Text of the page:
Since the inception of the Licensing Act in 2005, residents complaining about nuisance from music venues have generally had the upper hand, leading to the closure of a number of venues nationwide. With any luck, the adoption of the agent of change principle, if the Government go with it, will provide much needed support to premises.
At least one potential happy note for premises in this time of uncertainty… Merry Christmas from TLT's licensing team.
The Gambling Commission has announced that Sarah Harrison, its Chief Executive, will be leaving the Commission at the end of February 2018. She will be moving to the Department for Business, Energy and Industrial Strategy.
Chairman of the Commission Bill Moyes stated:
“The Gambling Commission has set an ambitious agenda and clear priorities for treating customers fairly and making play safer and our new three-year strategy embeds this approach for the future. Sarah’s impact has been significant in shaping this direction of travel. I and my Board colleagues wish Sarah every success for the future and look forward to continuing to work with her to deliver this agenda over the next few months.”
The Gambling Commission will make an announcement when her replacement is appointed.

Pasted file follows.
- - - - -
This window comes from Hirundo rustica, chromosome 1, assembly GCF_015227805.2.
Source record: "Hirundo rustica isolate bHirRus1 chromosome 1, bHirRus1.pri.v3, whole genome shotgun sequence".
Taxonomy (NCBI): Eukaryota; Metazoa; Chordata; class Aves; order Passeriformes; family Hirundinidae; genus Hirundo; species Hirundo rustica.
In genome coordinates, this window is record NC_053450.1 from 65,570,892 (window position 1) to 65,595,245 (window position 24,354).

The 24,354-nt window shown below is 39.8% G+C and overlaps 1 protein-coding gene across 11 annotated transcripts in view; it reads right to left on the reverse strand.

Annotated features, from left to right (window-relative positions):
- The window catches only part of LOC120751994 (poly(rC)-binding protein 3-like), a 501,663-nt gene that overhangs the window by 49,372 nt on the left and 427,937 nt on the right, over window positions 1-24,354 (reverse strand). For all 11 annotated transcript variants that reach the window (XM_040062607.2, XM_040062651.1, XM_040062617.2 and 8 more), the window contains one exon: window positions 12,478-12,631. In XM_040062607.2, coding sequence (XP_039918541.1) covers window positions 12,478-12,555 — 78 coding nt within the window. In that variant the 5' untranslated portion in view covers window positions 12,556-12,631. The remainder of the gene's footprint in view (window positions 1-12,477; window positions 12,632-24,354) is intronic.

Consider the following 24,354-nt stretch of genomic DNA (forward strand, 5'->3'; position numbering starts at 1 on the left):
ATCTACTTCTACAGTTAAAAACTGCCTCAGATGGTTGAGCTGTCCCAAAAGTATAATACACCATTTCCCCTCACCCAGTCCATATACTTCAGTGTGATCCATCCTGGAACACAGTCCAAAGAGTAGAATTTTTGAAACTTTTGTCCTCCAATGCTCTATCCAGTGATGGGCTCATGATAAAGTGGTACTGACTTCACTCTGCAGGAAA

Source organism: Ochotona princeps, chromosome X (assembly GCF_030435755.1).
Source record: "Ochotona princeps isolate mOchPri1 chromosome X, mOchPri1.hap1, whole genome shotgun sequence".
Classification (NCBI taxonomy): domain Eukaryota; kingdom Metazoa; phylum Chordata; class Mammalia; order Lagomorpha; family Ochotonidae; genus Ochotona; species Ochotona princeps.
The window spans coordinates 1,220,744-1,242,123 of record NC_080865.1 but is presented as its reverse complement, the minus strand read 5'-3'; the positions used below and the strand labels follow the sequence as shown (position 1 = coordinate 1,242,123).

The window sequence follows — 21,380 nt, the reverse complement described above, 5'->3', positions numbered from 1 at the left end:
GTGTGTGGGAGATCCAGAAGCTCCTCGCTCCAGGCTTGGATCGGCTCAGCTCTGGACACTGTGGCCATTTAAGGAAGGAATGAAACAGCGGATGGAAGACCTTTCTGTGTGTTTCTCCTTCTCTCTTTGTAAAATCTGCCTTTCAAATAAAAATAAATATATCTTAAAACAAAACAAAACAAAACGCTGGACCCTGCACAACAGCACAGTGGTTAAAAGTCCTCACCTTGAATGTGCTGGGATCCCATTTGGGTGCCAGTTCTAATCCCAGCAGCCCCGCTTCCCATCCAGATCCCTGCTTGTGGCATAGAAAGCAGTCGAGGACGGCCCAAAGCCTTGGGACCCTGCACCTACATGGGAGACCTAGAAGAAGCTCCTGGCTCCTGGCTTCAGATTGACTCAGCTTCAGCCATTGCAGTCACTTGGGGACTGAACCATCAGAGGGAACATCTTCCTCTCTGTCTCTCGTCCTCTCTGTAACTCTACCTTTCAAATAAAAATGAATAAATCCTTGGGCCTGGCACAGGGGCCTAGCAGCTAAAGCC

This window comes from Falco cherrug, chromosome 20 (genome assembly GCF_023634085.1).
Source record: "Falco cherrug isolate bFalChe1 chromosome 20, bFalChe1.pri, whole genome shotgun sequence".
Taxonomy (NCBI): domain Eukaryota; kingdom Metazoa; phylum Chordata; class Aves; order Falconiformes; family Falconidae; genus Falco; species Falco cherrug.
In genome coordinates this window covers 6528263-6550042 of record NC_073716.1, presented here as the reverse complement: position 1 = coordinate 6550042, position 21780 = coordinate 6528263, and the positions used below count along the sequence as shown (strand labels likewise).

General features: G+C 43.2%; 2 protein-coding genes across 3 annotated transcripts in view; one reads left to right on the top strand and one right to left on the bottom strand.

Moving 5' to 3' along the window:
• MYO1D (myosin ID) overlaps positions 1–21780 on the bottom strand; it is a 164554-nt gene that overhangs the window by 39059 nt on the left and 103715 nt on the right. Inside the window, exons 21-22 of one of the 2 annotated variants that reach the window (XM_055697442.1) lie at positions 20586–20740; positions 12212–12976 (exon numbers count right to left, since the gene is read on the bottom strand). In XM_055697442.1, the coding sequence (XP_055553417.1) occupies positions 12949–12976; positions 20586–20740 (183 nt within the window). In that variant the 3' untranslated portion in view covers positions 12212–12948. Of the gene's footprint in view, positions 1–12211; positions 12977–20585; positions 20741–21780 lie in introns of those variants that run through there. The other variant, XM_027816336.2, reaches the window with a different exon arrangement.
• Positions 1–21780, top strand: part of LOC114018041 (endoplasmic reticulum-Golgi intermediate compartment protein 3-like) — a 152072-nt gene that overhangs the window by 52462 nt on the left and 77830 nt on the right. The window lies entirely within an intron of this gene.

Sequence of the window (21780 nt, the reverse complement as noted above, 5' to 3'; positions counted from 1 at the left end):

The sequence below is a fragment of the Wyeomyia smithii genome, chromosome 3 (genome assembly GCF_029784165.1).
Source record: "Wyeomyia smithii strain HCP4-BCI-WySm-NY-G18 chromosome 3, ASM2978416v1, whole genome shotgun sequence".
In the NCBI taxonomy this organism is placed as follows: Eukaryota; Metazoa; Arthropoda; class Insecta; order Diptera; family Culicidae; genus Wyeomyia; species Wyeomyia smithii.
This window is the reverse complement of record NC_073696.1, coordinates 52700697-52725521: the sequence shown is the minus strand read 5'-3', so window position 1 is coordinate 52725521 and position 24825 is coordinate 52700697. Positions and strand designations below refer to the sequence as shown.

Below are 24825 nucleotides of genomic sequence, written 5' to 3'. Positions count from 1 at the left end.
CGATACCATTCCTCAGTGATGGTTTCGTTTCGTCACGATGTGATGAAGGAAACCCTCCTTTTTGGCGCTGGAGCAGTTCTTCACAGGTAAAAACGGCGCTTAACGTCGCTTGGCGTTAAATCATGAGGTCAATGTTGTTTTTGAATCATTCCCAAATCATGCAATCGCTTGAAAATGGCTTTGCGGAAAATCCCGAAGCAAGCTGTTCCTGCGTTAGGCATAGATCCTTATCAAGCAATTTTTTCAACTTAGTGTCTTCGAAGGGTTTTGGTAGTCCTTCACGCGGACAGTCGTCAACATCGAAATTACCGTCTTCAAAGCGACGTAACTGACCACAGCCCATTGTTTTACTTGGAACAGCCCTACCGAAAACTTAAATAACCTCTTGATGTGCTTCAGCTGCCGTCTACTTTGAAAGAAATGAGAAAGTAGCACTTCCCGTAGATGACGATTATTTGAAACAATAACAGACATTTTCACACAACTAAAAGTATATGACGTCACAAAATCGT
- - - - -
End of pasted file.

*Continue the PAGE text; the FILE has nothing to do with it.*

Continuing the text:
New Gambling Commission research raises concerns that children are able to experience gambling without having the consequences of doing so properly explained.
In particular, new technology provides children with opportunities to access free-to-play casino games via social media or within some computer games, where the same level of protections or responsible gambling messages as found in regulated gambling products are absent.
Tim Miller, Gambling Commission Executive Director said “We require gambling operators to have strong protections in place to prevent children from accessing their products and are actively reviewing how some, like age verification, can continue to be strengthened.
“However, it is clear that many children’s experiences of gambling-style activities are coming from the playground, the games console or social media rather than the bookmaker, the casino or the gambling website. That’s why it is essential that we work across industries and with parents so that together we can protect children and encourage those that choose to gamble in adulthood to do so safely.”
Given the emphasis that the Gambling Commission puts on preventing children and vulnerable adults from accessing gambling, it is likely that this is something that will be focussed on in the future.
Out and about
November found us combining the usual early start of the festive season with hearings around the country. Hearings included visits to authorities for premises in Nantwich, Leeds, Birmingham, Wantage, Bristol, Godalming, Winchester and Walthamstow, to name a few. Events that we took part in, in particular, included the AIF Festival Congress and the Midlands Annual Licensed Surveyors get-together. Of particular note was the local authority who took the robust decision to take no action following a review of a premises licence by a resident, despite a number of other residents supporting the review. The evidence presented demonstrated that the premises was doing all it could to prevent disturbance to local residents and the committee also recognised that no premises could, or should, be held to an unreasonable standard when it comes to people making noise in the town centre in general.